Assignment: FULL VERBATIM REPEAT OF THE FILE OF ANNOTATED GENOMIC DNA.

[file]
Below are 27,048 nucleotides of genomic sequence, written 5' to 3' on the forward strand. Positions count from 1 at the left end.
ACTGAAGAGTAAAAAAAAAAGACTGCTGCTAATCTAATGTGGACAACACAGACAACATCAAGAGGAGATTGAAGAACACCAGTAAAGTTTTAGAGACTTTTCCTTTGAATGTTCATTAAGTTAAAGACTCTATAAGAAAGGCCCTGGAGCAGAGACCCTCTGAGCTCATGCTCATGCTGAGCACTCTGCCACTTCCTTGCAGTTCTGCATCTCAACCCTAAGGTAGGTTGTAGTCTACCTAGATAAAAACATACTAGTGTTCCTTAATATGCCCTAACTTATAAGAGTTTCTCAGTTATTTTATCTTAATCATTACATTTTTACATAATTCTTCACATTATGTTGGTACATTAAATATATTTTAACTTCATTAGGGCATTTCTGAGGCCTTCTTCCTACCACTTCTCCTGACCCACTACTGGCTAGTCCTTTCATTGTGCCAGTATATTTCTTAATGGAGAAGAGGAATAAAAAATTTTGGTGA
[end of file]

Below are 27,048 nucleotides of genomic sequence, written 5' to 3' on the forward strand. Positions count from 1 at the left end.
ACTGAAGAGTAAAAAAAAAAGACTGCTGCTAATCTAATGTGGACAACACAGACAACATCAAGAGGAGATTGAAGAACACCAGTAAAGTTTTAGAGACTTTTCCTTTGAATGTTCATTAAGTTAAAGACTCTATAAGAAAGGCCCTGGAGCAGAGACCCTCTGAGCTCATGCTCATGCTGAGCACTCTGCCACTTCCTTGCAGTTCTGCATCTCAACCCTAAGGTAGGTTGTAGTCTACCTAGATAAAAACATACTAGTGTTCCTTAATATGCCCTAACTTATAAGAGTTTCTCAGTTATTTTATCTTAATCATTACATTTTTACATAATTCTTCACATTATGTTGGTACATTAAATATATTTTAACTTCATTAGGGCATTTCTGAGGCCTTCTTCCTACCACTTCTCCTGACCCACTACTGGCTAGTCCTTTCATTGTGCCAGTATATTTCTTAATGGAGAAGAGGAATAAAAAATTTTGGTGA